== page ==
THE AISLE SEAT - by Mike McGranaghan


I remember seeing the original Scary Movie back in July of 2000. The horror spoof was so cheerfully vulgar (and so spot-on in its parodies of other films) that I couldn’t help but laugh. Exactly one year later, Scary Movie 2 hit theaters, but it was obviously a rush job. The jokes were lame and predictable, and most of the pictures spoofed were so out-of-date that they’d already been spoofed numerous times before. Scary Movie 3 arrives without the Wayans brothers, who were the driving force behind the first two, but it does have David Zucker directing. As part of the Zucker-Abrahams-Zucker trio who created Airplane! and the Naked Gun movies, he basically invented this genre. Zucker’s first task was to tone down the grossness to a PG-13 level. He also benefited from the uncommonly strong number of recent horror movies and thrillers to make fun of.

Anna Faris returns as heroine Cindy Campbell, now a reporter on a local TV station. She is investigating a rumored videotape containing a series of weird, disturbing images. Supposedly, anyone who watches it dies exactly a week later. (If you guessed this was a spoof of The Ring then….well, nothing. That really wasn’t too hard to figure out.) Meanwhile Charlie Sheen plays a former preacher who has lost his faith. He awakens one day to find mysterious crop circles in the fields surrounding his farmhouse. (This one’s a little harder, but if you guessed it was a spoof of Signs then….well, who am I kidding? That one was pretty easy too.) The reporter and the minister eventually meet and discover that the tape and the aliens are somehow related.

In addition to the box office blockbusters mentioned above, Scary Movie 3 also spoofs such non-horror films such as The Matrix Reloaded and 8 Mile. There’s even a very subtle tip-of-the-hat to Airplane! near the end.

There have been so many spoofs over the years that it’s getting harder and harder to do them well. This one is typically hit-or-miss. The extended spoof of 8 Mile doesn’t really work at all. Simon Rex plays Sheen’s brother, who dreams of being a white gangsta rapper. The big joke of the scene, which is repeated several times, is that – get this - the guy is white! Somehow, I think there is a more cutting-edge satire of Eminem to be made. There’s also a funeral scene in which the corpse is mistakenly assumed by two dumb characters to be alive. The scene stretches to be farcical, but it just falls flat on its face. Additionally, I noticed a lot of bits being recycled. This became apparent after about the 4th time someone got kicked in the groin.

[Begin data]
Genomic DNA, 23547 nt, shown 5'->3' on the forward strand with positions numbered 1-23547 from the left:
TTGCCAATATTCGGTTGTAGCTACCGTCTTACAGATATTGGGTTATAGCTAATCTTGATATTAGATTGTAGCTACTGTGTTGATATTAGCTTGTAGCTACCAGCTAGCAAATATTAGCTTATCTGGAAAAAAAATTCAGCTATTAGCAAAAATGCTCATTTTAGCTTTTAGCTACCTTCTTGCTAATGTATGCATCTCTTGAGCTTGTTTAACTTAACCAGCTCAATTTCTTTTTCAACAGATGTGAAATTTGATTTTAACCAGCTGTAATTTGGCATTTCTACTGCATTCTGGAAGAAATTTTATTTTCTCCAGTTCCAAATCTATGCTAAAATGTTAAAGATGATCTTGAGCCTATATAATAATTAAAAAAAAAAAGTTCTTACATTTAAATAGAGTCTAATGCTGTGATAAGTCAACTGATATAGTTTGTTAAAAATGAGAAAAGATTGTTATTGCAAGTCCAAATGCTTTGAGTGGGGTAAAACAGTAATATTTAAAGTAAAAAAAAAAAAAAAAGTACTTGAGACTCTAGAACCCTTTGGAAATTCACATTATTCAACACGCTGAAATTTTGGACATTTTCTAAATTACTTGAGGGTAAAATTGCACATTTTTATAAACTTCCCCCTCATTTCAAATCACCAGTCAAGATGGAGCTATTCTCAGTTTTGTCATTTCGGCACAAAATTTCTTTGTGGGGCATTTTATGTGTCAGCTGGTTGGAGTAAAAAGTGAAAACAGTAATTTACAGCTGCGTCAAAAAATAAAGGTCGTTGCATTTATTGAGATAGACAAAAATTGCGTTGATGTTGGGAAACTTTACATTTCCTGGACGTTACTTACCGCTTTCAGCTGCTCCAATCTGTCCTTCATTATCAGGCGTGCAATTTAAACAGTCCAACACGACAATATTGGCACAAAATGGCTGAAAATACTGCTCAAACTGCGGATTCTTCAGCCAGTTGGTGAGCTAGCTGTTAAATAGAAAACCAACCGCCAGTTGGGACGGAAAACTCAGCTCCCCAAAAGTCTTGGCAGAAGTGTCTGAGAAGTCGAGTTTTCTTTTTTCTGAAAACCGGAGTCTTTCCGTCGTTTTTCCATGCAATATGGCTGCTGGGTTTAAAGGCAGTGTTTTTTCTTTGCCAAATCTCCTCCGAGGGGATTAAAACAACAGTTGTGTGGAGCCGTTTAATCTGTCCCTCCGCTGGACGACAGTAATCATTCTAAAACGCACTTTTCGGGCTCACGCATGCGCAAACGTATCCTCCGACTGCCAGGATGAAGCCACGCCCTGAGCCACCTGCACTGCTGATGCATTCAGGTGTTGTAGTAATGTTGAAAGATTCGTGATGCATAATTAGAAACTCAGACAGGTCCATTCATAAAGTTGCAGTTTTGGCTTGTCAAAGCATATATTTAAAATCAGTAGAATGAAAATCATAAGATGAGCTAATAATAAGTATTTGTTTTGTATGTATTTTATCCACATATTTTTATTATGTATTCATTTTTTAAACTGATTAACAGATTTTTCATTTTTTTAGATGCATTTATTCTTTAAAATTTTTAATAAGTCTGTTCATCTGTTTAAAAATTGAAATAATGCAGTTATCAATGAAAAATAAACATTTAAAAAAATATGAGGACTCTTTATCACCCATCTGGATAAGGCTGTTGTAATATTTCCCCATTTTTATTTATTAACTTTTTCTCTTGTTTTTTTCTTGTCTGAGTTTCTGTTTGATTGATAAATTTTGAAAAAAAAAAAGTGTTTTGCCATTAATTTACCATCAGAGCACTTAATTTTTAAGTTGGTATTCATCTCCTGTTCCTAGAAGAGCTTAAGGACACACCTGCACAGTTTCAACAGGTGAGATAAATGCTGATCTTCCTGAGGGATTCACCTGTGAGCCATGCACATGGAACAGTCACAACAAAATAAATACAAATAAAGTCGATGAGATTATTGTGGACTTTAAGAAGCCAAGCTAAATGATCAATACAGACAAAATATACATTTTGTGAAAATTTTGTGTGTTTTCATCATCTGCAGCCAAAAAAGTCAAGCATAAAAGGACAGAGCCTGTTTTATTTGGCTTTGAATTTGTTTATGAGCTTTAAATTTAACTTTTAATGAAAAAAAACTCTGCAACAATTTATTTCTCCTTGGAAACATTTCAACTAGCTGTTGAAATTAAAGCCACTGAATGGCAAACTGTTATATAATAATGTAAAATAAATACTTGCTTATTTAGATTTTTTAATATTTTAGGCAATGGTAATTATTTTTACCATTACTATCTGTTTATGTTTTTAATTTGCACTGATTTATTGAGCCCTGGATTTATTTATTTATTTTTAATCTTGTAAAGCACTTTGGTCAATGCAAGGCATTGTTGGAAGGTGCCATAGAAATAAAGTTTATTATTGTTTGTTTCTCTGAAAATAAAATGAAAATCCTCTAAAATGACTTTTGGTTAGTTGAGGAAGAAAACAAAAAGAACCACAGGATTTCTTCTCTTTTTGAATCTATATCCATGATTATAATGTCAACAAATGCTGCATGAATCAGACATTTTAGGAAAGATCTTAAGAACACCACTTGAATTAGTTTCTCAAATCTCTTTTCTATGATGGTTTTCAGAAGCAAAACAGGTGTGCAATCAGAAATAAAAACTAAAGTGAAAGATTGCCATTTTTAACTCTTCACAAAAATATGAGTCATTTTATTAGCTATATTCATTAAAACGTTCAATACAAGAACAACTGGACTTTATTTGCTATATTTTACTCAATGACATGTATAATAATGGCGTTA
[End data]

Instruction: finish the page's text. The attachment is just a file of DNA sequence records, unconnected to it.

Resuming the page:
Despite being rather sketchy at times, I am giving Scary Movie 3 a mild recommendation for two reasons. The first reason is that, despite some real dead spots, there were a small handful of scenes that made me laugh pretty hard. Most of the scenes that spoof The Ring are good, including an ongoing bit about Cindy’s psychic nephew who walks around casually predicting everyone else’s future. (I love when he says to a pregnant woman: “It’s a boy, and he’s going to be an asshole.”) The movie’s parody of the videotape from The Ring is pretty hilarious too. There are also some amusing cameos from George Carlin, Queen Latifah, Jeremy Piven, and Eddie Griffin. Some things , while not exactly funny, are certainly attention-getting, such as watching Leslie Nielsen share the screen with rapper Ja Rule. What do you suppose those two talked about backstage?

The other reason I am recommending it is that I feel the film did its job. No, this is not a great comedy by any stretch of the imagination. But I happened to see Scary Movie 3 on a day when I was feeling very stressed out. It somehow lifted my spirits. With a few minutes, I had forgotten about everything else and I was involved in the film. I laughed a few times and felt a bit better. Really, that’s what a picture like this is for. No one goes to Scary Movie 3 expecting a work of genius. We go to be distracted for a while. It works on that level. Sometimes that is enough.

( out of four)

Scary Movie 3 is rated PG-13 for pervasive crude and sexual humor, language, comic violence and drug references. The running time is 1 hour and 24 minutes.

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